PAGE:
Think that student debt is only a college kid’s concern? America’s $1.2 trillion in outstanding college loans has surpassed the country’s $700 billion credit-card bill. That huge liability is a drag on the entire U.S. economy. It’s hardly a coincidence that the number of first-time homebuyers is at a generational low, while student-loan balances are at an all-time high.
Student-borrowing totals have tripled in the past decade, a trend that will probably continue as college costs keep rising. (A typical loan tab for 2013 grads is $28,000.) There are many errors and inefficiencies within the labyrinthine repayment system. Consumers Union, the policy and advocacy arm of Consumer Reports, has been fighting to make repayment easier and has had some success. In March, President Obama proposed the Student Aid Bill of Rights, which should help make student-loan repayments more manageable. Until that happens, you can help yourself by:
- Understanding repayment options. It’s crucial for federal borrowers to pay down debt, and now there’s some help. Some income-based plans limit monthly payments to 15 percent of your discretionary income, and pay-as-you-earn plans cap payments at 10 percent of your discretionary income. Note that lowering your bills could mean paying more over the life of the loan. An extension could be for 10, 20, or even 25 years. But the plans forgive any remaining balance at the end of the repayment period. Compare choices by using the repayment estimator at studentloans.gov.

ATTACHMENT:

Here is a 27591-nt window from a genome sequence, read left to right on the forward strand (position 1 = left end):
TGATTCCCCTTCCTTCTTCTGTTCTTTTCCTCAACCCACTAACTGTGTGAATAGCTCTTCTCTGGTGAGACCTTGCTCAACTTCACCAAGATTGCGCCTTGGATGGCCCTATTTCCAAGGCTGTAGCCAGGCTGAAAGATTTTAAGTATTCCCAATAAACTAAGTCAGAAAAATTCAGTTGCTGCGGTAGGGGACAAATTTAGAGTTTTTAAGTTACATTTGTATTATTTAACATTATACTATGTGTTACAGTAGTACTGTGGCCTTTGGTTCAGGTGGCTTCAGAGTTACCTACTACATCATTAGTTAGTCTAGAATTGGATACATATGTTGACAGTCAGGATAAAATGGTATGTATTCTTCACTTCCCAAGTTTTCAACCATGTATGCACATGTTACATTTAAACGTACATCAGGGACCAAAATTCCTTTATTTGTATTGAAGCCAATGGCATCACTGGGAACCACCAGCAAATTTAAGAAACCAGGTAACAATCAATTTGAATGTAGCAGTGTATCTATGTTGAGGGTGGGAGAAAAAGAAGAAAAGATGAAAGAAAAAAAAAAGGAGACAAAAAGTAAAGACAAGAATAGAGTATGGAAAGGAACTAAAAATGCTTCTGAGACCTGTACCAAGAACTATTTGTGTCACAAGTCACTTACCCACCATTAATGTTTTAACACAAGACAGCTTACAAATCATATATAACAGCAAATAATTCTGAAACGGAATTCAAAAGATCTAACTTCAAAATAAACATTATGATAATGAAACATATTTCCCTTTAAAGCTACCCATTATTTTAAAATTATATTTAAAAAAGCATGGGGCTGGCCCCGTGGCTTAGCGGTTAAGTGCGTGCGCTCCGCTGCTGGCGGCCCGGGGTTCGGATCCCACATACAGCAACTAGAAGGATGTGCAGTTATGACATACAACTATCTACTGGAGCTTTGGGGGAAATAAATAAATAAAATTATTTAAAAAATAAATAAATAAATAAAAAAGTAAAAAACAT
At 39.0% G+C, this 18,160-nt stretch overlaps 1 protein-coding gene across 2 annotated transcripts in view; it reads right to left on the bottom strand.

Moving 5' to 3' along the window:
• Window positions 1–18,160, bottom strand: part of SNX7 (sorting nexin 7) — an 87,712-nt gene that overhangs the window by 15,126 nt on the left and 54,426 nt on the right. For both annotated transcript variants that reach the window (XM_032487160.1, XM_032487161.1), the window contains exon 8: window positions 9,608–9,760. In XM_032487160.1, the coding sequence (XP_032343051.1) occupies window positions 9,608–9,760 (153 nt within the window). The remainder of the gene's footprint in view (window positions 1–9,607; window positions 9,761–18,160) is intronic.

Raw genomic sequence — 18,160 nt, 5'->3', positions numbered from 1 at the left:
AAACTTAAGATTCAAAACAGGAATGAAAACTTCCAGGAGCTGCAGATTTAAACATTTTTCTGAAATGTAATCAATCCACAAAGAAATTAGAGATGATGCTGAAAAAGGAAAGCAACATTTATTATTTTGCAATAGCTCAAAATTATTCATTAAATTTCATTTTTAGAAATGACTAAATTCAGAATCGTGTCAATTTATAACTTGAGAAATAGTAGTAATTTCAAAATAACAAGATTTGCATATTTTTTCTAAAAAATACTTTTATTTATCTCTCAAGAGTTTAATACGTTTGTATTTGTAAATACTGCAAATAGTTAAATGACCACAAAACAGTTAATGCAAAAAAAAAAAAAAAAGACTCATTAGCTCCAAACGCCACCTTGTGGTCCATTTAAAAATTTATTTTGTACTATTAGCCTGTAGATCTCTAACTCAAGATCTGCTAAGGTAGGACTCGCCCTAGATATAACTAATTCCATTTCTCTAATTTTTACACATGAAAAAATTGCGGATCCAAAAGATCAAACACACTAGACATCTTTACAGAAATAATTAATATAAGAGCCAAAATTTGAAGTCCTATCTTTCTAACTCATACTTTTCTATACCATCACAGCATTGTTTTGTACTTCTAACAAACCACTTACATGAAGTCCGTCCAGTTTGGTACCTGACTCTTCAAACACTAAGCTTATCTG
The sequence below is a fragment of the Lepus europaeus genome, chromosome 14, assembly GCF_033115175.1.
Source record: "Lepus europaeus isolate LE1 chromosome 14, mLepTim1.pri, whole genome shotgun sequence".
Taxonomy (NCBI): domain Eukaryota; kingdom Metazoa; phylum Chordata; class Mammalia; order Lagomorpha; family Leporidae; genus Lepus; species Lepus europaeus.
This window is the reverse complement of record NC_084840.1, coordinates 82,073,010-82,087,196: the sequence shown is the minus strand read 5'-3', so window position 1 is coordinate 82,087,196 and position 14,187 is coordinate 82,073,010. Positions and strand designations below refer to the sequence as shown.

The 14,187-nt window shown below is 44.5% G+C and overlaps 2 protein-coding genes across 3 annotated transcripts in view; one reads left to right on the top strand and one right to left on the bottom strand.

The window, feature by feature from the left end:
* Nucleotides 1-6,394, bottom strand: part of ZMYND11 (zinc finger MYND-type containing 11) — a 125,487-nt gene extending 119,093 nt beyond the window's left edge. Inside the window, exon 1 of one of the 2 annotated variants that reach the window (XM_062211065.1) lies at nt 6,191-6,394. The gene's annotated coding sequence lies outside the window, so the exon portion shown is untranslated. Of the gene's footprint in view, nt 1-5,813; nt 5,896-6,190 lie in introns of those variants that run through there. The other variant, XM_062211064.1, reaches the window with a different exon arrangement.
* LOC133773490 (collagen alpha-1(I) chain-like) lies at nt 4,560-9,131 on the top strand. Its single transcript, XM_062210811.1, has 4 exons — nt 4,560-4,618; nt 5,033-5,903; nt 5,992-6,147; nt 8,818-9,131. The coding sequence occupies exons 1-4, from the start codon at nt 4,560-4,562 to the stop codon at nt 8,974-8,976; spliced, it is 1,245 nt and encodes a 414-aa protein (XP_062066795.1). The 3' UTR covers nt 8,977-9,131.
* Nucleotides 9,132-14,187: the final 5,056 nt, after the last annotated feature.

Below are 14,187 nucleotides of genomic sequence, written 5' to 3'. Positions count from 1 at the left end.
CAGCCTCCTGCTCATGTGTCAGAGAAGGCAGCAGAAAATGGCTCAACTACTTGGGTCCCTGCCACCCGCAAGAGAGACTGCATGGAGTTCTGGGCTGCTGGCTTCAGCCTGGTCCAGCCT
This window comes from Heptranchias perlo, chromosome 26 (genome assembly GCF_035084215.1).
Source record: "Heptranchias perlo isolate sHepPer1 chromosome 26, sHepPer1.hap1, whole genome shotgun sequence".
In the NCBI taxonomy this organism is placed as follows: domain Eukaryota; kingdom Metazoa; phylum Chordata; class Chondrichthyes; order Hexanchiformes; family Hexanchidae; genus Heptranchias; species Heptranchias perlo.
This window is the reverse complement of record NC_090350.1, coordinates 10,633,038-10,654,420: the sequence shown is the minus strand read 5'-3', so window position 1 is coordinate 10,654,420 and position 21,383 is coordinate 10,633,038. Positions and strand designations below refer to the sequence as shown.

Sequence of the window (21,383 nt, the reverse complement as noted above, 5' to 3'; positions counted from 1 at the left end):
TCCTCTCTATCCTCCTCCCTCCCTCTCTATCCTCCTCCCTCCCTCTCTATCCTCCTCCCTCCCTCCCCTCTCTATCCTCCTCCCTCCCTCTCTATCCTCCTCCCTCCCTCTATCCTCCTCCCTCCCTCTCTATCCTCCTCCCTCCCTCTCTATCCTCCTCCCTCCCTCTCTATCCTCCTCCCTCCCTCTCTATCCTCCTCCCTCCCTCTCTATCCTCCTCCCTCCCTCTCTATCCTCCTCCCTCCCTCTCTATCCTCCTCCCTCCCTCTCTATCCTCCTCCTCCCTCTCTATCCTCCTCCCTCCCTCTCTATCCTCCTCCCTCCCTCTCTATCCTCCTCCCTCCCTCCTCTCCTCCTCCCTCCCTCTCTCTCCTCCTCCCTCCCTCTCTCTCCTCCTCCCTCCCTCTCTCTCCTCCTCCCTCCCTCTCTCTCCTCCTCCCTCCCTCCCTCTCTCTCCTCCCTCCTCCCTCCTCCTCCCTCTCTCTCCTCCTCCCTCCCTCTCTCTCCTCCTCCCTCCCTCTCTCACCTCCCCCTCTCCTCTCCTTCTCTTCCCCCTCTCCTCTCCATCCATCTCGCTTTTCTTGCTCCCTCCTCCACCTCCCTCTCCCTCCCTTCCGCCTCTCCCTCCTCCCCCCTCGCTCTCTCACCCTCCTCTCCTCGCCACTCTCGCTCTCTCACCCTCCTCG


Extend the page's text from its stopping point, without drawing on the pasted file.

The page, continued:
- Knowing that a default leads to more debt. Default is a reality, especially for many older borrowers, some with loans from more than 20 years ago. Defaulting often results in a doubling of the loan balance because of compounding collection fees and penalties. A federal student loan is considered in default after nine months of nonpayment; private student loans can default even earlier. Most can’t be discharged, even in bankruptcy.
- Asking for deferment or forbearance. If you’re unemployed or underemployed, ask your loan servicer for a deferment application. Military service and at least half-time schooling also make you eligible for deferment. Forbearance is often at the loan issuer’s discretion. Either way, interest usually continues to accrue, increasing the amount you’ll owe once the deferment or forbearance ends.
- Putting payments on autopilot. You’ll receive an interest-rate reduction of 0.25 percent if your federal student-loan repayments are automatically debited from your bank account. But if you consolidate multiple federal student loans, you may have to repay those savings. Loan consolidation information can be found at studentaid.gov.
- Paying it forward. Some federal student loans can be forgiven in part or in full if you make 10 years of loan payments on time and work in an eligible public-service job or for a not-for-profit.
What needs to happen
Consumers Union is urging the Department of Education, the Consumer Financial Protection Bureau, and Congress to protect students who need to settle debt by:
- Improving borrowers’ access to flexible payment plans.
- Creating a clear point of contact for questions and complaints.
- Increasing protections for borrowers with private loans.
This article also appeared in the May 2015 issue of Consumer Reports magazine.
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